Experiencing a loss is always difficult, but during a pandemic its possible to experience multiple losses all at once. 2020 was a hard year for everyone as most people experienced a loss of some sort, whether it be the loss of a job, school, social interaction, the gym, a favorite restaurant or a loved one, or any combination of these losses. With so many losses happening at the same time, it could worsen feelings of despair. While 2020 may be over, it’s aftereffects are still felt in 2021 as the pandemic rages on, and for Arizonans, the Coronavirus is spreading quickly.
What are the implications of the pandemic on the dying process?
Due to isolation efforts aimed to slow the spread of infection, people are dying without loved ones by their side, at home, in their facility, or in the hospital. Hospice nurses, aides, social workers, and chaplains are needed even more now to keep the spirits of families high and comfort those dying in lieu of their family’s absence. But even hospices’ ability to care for the dying are being affected when having to reduce visits to lessen the likelihood of spreading the virus.
When all of this is happening at once and it feels like the world is off kilter, what can we do to bring peace to the dying and comfort to their families?
It will take an all-in approach in comfort to ensure a peaceful dying process for both the family and patient. Elder-care facilities, hospitals and hospices have a greater responsibility to connect the dying person with their families any way they can. When in-person visits aren’t permitted, technology is connecting families with their loved ones all around the world. One of the most important comforts at the bedside of someone passing is tactile comfort: the comfort of a hand being held, a gentle hug, or a kiss on the forehead. However, when avoiding the spread of disease, tactile interaction is of the first things to go. When technology is all we have to connect to others, families should try to utilize nursing staff to videocall them while nurses are at the bedside. Even if the loved one is already non-responsive, seeing them can be therapeutic for families, especially to say one’s last goodbye. Non-responsive doesn’t mean they can’t hear or feel what their loved ones are trying to convey. Renowned expert on the dying process, Barbara Karnes, writes in a recent article: “Their world is like a dream. Everything is out of focus, disconnected, from afar.” (Karnes, 2020). They may not be able to respond, but they can still hear the goodbye and feel the love evoked in their loved one’s voice.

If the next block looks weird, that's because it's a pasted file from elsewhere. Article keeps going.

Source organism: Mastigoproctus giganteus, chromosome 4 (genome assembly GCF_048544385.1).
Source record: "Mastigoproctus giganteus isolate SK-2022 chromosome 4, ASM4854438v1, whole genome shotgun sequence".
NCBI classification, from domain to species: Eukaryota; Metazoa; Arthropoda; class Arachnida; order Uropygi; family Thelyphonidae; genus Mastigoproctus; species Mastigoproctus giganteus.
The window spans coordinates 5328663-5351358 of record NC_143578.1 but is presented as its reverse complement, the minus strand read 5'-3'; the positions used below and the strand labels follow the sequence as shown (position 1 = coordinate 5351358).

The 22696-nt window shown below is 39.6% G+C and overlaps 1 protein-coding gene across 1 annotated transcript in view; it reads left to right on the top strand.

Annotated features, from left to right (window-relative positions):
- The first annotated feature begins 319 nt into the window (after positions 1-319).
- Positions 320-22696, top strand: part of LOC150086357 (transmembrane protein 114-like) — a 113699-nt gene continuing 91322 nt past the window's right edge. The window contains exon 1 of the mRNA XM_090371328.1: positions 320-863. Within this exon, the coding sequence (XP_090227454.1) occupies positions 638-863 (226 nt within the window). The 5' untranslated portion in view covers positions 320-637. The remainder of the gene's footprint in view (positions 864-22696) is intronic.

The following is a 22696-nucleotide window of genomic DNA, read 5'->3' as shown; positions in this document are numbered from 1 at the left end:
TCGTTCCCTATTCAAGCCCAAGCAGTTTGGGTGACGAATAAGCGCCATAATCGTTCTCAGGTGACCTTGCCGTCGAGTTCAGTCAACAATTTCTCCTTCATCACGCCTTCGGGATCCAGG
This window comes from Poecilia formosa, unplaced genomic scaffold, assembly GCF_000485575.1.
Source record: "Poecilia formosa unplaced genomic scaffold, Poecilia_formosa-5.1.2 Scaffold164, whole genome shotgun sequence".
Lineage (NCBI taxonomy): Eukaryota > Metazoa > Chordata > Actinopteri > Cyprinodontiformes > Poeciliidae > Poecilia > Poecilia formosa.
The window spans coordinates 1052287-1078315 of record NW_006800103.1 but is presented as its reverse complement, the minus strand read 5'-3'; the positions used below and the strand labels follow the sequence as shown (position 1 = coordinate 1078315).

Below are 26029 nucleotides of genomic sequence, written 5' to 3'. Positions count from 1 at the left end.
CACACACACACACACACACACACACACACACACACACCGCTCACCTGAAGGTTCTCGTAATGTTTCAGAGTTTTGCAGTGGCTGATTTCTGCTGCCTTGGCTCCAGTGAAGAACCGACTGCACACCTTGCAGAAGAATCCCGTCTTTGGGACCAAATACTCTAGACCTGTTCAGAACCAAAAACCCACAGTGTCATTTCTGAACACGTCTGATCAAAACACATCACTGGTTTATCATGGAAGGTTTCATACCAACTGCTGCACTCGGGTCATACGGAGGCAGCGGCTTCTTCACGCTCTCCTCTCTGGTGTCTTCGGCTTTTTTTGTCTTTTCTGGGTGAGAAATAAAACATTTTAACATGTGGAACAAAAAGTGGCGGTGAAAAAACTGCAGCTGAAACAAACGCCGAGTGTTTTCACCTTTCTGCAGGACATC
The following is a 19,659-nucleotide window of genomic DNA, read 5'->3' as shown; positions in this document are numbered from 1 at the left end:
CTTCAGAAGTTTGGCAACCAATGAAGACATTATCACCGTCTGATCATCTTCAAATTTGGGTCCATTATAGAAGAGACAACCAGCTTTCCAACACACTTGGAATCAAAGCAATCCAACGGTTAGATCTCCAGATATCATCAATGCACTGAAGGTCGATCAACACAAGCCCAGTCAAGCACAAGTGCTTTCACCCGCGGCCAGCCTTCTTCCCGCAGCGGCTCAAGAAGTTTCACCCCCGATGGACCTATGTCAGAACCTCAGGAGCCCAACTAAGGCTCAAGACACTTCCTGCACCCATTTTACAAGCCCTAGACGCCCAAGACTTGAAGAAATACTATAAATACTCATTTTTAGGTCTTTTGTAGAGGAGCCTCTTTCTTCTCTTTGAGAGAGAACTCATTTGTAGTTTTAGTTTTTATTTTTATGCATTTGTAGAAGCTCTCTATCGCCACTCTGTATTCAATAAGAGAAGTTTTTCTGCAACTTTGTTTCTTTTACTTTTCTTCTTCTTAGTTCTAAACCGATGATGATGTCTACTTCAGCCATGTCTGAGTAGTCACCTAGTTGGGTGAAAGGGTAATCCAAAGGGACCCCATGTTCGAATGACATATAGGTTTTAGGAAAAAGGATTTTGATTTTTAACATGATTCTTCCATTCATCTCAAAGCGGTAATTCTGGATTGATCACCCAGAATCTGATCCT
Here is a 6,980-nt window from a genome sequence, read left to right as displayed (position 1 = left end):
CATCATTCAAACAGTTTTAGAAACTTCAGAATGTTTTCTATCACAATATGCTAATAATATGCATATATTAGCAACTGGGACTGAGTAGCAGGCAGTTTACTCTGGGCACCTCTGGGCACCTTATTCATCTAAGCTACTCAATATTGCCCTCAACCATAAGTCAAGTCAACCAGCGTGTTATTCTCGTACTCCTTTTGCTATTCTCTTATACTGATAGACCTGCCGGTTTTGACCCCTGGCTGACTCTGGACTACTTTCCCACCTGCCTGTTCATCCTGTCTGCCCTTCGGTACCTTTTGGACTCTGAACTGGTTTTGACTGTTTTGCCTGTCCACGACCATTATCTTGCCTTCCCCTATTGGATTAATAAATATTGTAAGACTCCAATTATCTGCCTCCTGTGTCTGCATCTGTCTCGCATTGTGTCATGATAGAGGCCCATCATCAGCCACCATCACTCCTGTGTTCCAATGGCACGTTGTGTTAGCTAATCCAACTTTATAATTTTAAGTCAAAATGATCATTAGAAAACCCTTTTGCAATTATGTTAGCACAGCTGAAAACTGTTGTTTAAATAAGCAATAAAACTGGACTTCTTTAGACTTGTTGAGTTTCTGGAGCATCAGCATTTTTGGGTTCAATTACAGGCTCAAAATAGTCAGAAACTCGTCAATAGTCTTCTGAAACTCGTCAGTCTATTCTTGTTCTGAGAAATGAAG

If a videocall or phone call is not possible, and goodbyes cannot be outwardly expressed, it’s still important to release goodbye out into the cosmos, in hopes it can span the distance and separation and still be felt. Family members should find a quiet place to retreat into one’s own mind, envisioning being at the bedside of their loved one, holding their hand, sharing past memories, saying one last goodbye from afar. Take comfort in beliefs. Barbara Karnes goes on to write, “This goes beyond what I know to what I have come to believe: We do not die alone. In the moments to hours, even days, before death there is often talk to or about those that have died before us.” (Karnes, 2020). If you believe that the souls of those who have already passed still exist, then believe that those souls are welcoming the soul of your loved one. While you may not be there to say goodbye, believe that someone is there to say hello.
Karnes, Barbara. (2020, May 1st). “Stories of the COVID Crisis” https://bkbooks.com/blogs/media